In 2010 Serbian government planned to sell its shares in Energoprojekt to a Canadian company Lavalin, that previously cooperated with the Serbian enterprise in construction of the sulfuric acid factory in eastern Serbian mining complex of Bor. The proposal failed due to stiff resistance from Energoprojekt’s management. 

The biggest part of his shares in Energoprojekt Bojovic were bought from Danube pension insurance and an investment fund, amassing around 25 per cent of total shares and thereby gaining right to bid for a majority ownership.

That came in late July of this year, when Napred Razvoj bought 17 per cent of Energoprojekt shares, hours before the official closing of the bids, in a transaction worth EUR24m. The Supreme Court has rejected an appeal made by Vladimir Milovanovic, Energoprojekt’s acting general manager, who requested a temporary halt on the bidding. At that point, Napred Razvoj owned 24.5 per cent of shares, Montinvest 5.17 per cent and Jopag 5.12 per cent. A single share was worth 1501 Serbian dinars.

Objections

The entire management of Energoprojekt opposed the selling of the company. Vladimir Milovanovic, had 27 532 shares that made him the 17th largest shareholder of over 6 000. He cashed in on his stock at the last moment, expressing hope that relevant state institutions will halt the coming takeover.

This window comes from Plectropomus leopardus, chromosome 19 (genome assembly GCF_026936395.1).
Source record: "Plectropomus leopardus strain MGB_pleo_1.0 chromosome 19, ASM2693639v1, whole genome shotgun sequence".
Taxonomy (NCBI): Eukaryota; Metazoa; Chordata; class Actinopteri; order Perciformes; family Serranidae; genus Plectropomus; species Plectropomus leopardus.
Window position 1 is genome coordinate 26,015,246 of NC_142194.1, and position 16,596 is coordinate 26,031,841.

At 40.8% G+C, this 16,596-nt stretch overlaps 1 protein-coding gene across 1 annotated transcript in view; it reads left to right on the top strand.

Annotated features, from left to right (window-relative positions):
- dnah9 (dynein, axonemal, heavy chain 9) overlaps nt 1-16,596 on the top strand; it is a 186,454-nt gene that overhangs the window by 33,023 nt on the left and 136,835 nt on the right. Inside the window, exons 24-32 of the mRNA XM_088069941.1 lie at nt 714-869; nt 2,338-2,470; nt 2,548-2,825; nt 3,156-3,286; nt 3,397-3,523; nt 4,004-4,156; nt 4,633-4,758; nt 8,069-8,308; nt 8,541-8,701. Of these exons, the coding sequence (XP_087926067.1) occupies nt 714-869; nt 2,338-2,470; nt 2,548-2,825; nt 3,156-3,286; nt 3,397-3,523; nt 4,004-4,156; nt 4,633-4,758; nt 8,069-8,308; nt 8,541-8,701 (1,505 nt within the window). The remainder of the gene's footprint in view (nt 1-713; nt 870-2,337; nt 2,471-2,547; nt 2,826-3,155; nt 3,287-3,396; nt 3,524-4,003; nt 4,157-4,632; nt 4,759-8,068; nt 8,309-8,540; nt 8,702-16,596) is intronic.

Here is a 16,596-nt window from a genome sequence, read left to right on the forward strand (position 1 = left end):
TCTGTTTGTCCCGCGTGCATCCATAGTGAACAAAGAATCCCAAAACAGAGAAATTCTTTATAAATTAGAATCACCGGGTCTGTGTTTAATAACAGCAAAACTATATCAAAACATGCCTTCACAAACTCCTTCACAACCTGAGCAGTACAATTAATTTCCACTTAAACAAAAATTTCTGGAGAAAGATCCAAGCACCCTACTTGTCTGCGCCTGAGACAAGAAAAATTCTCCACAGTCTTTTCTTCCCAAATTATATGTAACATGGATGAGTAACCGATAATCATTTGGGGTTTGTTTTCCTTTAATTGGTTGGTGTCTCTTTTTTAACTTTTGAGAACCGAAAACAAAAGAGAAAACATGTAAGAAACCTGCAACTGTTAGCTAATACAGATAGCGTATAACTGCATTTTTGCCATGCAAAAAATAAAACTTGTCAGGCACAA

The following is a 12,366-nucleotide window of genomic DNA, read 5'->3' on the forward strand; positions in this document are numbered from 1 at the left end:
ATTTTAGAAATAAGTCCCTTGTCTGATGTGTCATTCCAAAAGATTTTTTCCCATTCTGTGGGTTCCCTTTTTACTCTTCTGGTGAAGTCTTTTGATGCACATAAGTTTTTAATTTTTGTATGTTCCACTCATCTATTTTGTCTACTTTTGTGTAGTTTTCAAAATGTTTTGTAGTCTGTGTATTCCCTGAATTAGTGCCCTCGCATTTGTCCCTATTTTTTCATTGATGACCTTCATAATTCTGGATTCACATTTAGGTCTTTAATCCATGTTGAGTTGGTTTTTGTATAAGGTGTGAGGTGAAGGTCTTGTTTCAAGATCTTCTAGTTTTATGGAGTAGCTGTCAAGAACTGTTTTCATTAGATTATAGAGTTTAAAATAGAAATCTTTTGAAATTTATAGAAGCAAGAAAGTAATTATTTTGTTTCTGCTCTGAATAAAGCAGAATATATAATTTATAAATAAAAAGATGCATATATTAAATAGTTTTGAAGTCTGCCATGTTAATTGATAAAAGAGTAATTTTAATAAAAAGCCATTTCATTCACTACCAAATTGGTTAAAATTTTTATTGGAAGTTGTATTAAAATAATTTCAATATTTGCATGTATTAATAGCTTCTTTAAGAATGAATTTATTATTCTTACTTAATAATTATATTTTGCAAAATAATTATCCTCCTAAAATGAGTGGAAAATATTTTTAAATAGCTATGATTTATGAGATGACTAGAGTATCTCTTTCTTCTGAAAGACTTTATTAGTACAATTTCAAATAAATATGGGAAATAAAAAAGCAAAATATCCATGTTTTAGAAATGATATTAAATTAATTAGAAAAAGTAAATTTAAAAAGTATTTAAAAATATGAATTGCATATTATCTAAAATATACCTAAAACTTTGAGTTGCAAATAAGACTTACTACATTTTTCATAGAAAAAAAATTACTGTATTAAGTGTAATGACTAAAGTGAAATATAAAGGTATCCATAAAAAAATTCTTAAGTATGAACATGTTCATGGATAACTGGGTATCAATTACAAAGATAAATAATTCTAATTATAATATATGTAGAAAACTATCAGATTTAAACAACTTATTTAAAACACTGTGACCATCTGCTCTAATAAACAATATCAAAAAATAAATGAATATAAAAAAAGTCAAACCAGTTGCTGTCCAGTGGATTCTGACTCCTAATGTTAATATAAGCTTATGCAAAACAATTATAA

The winning bid was judged as illegal and the price of a single share as inadequate. The management of Energoprojekt submitted appeals to several different state institutions, including the Securities commission, Prosecutor’s office of Republic of Serbia, Administration for prevention of money laundering, Economic Court, and Tax Administration Investigative Service.

The appeal claims that the new owner gained ownership of 568 835 shares on January 31st this year for a price lower than the official thus damaging the company and misrepresenting it’s value.

Despite further complaints lodged in by the company syndicate, Securities commission has already denied the appeal declaring itself unauthorized to evaluate it.

Problems of Serbian financial market

Securities commission has determined that Bojovic, through his various companies, gained the plurality of shares in the beginning of 2017. According to Serbian law, he had to lodge in his bid for buying the majority of shares and thus gaining the management rights in the next two days, which he failed to do.